“Sonic The Hedgehog” Trailer!

There’s a serious problem with video games being turned into movies. Has anyone noticed that they never work? Yet for some reason these adaptations keep being made, despite the fact that games simply aren’t suited for this type of medium.

You see, video games are interactive entertainment, whereas movies are not. Movies are about stories, and video games (for the most part) are not. So when a video game gets turned into a movie, you lose the interactive element, the part that makes the game entertaining, and you gain hours worth of new story: the boring part. Very few people play a game for the story – especially with something like Sonic the Hedgehog, which has a simple “plot”, if it can even be called that, and instead focuses (as it should) on running around different themed levels and collecting points. The layout of a game, however, does not and cannot work for a movie – so instead of challenging themselves, the filmmakers decide to simply throw out everything that made the game special to fans, except for a few sound effects and minuscule hints, while focusing their attention on crafting a generic story that can be called Sonic the Hedgehog if it loosely employs some of the game’s characters and logo.

It doesn’t work like that, though, and they know it. Trying to give Sonic a new plot so that it can appeal to mainstream audiences is a faulty strategy – it’s an affront to the fans, and it’s unlikely to capture much attention from the general public considering that another movie featuring a human teaming up with a feisty animal sidekick is already about to hit theaters – that being Detective Pikachu, which actually knows how to make the inaccessibly deep Pokemon mythology easy for audiences to understand and enjoy, at least based on the overwhelmingly positive reactions to that movie’s trailers. Meanwhile Sonic finds itself in an unenviable position where its official trailer has, as of this writing, 47 thousand likes on YouTube – and 47 thousand dislikes.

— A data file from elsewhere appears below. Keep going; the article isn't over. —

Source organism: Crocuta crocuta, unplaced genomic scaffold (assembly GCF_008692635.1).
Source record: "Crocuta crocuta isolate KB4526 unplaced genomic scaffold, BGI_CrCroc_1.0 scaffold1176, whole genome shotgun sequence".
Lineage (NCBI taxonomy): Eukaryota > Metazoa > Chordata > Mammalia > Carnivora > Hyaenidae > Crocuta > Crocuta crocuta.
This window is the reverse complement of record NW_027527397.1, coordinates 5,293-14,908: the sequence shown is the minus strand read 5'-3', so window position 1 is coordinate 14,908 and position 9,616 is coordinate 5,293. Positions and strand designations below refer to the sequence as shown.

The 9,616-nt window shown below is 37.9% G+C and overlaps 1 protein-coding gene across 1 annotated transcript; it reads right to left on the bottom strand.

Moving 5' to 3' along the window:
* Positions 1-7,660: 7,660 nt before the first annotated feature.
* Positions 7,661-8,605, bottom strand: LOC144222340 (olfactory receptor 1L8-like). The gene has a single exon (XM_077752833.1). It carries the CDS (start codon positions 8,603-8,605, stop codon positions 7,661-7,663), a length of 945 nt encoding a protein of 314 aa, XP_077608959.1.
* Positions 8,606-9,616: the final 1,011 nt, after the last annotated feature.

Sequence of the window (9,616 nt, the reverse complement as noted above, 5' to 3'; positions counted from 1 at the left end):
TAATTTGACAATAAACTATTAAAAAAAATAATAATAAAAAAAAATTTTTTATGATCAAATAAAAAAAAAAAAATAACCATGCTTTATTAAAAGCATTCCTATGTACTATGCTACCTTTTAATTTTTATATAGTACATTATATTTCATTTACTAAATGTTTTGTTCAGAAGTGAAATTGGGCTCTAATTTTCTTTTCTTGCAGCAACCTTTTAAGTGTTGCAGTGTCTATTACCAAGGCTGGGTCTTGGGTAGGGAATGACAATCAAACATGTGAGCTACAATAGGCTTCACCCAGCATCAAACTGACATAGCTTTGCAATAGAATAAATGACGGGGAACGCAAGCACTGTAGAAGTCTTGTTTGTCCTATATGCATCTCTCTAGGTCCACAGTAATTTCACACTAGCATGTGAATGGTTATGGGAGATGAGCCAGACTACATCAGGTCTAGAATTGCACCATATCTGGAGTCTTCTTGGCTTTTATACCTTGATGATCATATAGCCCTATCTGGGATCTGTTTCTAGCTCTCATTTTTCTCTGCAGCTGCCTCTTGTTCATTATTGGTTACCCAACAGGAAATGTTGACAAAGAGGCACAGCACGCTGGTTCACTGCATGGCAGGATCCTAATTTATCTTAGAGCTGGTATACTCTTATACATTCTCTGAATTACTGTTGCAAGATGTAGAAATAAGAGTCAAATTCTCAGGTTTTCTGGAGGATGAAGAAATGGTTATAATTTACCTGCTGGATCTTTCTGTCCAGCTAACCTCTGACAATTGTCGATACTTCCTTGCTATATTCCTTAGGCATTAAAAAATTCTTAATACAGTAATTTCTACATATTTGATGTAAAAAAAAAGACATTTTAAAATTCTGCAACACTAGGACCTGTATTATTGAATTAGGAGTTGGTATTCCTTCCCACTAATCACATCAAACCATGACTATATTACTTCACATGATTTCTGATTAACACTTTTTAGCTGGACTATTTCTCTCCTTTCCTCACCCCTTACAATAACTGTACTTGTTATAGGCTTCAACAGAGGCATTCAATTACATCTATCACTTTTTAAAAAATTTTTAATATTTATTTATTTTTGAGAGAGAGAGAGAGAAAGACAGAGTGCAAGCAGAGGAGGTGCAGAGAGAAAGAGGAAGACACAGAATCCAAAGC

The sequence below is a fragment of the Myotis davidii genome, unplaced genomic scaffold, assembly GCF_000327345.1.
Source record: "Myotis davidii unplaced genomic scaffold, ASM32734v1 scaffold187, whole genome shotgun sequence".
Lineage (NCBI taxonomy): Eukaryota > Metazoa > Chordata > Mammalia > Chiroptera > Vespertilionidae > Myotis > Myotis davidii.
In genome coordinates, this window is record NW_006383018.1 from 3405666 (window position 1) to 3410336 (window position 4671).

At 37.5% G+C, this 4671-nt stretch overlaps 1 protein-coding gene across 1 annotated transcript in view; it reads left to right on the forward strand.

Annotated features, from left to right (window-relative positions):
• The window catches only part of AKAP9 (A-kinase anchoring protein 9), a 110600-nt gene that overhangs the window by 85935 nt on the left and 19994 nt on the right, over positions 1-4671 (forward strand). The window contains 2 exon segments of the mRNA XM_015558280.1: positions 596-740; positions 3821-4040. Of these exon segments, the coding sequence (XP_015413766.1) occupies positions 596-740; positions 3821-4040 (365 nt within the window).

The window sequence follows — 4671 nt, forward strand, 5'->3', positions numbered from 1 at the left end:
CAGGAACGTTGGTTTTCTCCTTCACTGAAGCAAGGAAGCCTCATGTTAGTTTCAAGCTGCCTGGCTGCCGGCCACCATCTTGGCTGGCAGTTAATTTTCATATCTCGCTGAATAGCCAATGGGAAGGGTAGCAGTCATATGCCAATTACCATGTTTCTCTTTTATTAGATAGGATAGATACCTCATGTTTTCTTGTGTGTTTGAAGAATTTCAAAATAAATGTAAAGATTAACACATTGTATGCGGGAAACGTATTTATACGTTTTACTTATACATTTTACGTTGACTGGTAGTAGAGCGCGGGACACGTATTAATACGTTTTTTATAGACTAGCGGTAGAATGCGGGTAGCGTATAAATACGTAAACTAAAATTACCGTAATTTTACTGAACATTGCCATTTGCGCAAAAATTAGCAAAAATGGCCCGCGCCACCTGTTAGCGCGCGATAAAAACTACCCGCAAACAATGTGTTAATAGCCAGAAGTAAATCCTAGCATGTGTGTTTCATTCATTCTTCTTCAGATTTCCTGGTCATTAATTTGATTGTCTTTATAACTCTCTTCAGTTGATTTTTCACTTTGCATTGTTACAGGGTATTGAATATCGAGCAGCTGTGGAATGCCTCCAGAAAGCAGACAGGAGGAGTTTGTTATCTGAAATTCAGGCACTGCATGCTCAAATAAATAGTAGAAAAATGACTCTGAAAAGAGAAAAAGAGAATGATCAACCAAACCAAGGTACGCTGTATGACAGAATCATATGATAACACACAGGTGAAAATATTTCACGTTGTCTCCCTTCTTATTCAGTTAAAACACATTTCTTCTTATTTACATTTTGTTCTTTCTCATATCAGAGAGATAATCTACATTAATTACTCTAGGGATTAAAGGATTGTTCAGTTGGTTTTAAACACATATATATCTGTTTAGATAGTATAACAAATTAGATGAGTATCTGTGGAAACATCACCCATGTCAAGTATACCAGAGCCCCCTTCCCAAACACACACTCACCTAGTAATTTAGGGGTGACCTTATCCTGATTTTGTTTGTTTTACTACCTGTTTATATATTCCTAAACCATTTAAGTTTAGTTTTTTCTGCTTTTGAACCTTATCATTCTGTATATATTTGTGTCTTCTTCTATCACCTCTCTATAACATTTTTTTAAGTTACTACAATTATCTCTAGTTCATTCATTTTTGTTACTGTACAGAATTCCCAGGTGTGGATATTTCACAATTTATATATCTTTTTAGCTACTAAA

There’s really not that much to say about the trailer itself, because it looks even more one-dimensional than the original game. Sonic the Hedgehog somehow ends up in the modern world (because, why not?), and teams up with James Marsden to defeat Dr. Robotnik (Jim Carrey, how low you’ve sunk). Sonic looks and sounds like a cheap knock-off Pikachu – but much less adorable, much less unique, and much less relateable. In an attempt to make the 1990’s Sega game accessible to modern audiences, Paramount has committed a huge mistake.

And so we’re left wondering how this video-game/movie chimera could have been avoided, if the film had hearkened back to its roots as a somewhat cheesy and simplistic game that didn’t take itself too seriously: they could have even used old-fashioned pixelated special effects to capture that style, or sent James Marsden into a Sega console so we could see him work his way out through the game. But, seriously, changing the Paramount stars to gold rings is the best they can do?

Trailer Rating: 4/10